Site Survey Tool - TamoGraph

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System Requirements
Driver Installation
Licensing and Trial Version Limitations
Interface Overview
Access Point List
Floor Plan / Site Map
Plans and Surveys, Properties, and Options Panel
Main Menu
Performing a Site Survey
New Project Wizard
Data Collection
Understanding Survey Types: Passive, Active, and Predictive
Active Survey Configuration
Best Practices, Tips, and Tricks
Survey Job Splitting
Predictive Surveys
Drawing Walls and Other Obstructions
Drawing Attenuation Zones
Placing and Configuring Virtual APs
Working with Presets
Applying Visualizations
Working with Multi-floor Sites
Mixing Real and Virtual Data
Best Practices, Tips, and Tricks
Analyzing Data – Passive and Predictive Surveys
Selecting Data for Analysis
Adjusting AP Locations After Passive Surveys
Splitting an AP into Multiple Unique APs
Working with Multi-SSID APs
Visualization Types
Signal Level
Signal-to-Noise Ratio
Signal-to-Interference Ratio
AP Coverage Areas
Number of APs
Expected PHY Rate
Frame Format
Channel Bandwidth
Channel Map
Analyzing Data – Active Surveys
Selecting Data for Analysis
Visualization Types
Actual PHY Rate
TCP Upstream and Downstream Rate
UDP Upstream and Downstream Rate
UDP Upstream and Downstream Loss
Round-trip Time
Associated AP
Spectrum Analysis
Hardware Requirements
Spectrum Data Graphs
Performing Spectrum Analysis Surveys
Viewing Collected Spectrum Data
Exporting Spectrum Data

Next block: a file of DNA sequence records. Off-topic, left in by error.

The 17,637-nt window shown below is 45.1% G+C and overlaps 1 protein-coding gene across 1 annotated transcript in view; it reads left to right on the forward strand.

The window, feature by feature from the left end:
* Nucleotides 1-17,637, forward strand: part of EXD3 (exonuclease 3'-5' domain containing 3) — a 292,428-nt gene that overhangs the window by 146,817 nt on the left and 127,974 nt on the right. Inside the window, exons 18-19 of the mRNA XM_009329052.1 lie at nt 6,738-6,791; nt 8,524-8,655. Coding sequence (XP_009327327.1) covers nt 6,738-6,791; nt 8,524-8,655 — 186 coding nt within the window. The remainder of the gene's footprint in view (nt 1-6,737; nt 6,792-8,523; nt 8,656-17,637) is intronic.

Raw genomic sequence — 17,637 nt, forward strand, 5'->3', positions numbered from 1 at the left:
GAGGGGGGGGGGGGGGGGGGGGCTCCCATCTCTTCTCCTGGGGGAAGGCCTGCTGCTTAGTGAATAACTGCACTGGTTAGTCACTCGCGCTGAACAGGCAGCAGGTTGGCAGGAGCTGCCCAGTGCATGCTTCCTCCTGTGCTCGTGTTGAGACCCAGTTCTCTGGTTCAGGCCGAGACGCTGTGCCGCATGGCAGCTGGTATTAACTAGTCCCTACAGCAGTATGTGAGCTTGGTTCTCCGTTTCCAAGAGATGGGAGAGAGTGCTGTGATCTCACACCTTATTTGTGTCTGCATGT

Reporting and Printing
Customizing Reports
Google Earth Integration
Configuring TamoGraph
Plans and Surveys
Plan / Map
Client Capabilities
Colors and Value Ranges
AP Detection and Placement
Visualization Settings
Configuring GPS Receiver
Using GPS Configuration Dialog
Finding the GPS Receiver Port Number
Taking Photographs
Voice Control
Using TamoGraph in a Virtual Machine
Frequently Asked Questions
Sales and Support

Applying Visualizations

Data analysis for predictive surveys is very similar to data analysis for passive surveys; it is described in detail in the Analyzing Data – Passive and Predictive Surveys chapter. In brief, you simply need to select a visualization from the drop-down list on the toolbar. However, in case of predictive surveys, you can also control the Visualization quality by using the corresponding control on the tool bar. Visualization quality is an important parameter that defines how precise the calculations are. High-precision calculations come at a cost: the higher the precision, the longer the computation time. The application offers four quality presets: Low, Medium, Good, and Best. They differ in grid size and in applying advanced RF propagation effects, such as reflection and Fresnel zones. We suggest that you use low or medium visualization quality while you design your WLAN and make adjustments to your design. When the design is ready, you can use good or best visualization quality for the final verification and/or report generation.

IMPORTANT: Calculating RF propagation is a very CPU-intensive task that might take a long time for large floor plans with many APs. It is recommended that you use a fast multi-core CPU, such as Intel i7, because in this case the application could take advantage of parallel computations that are possible on multi-core CPUs. It is also recommended that you split large floor plans into smaller parts if computing visualizations takes too long.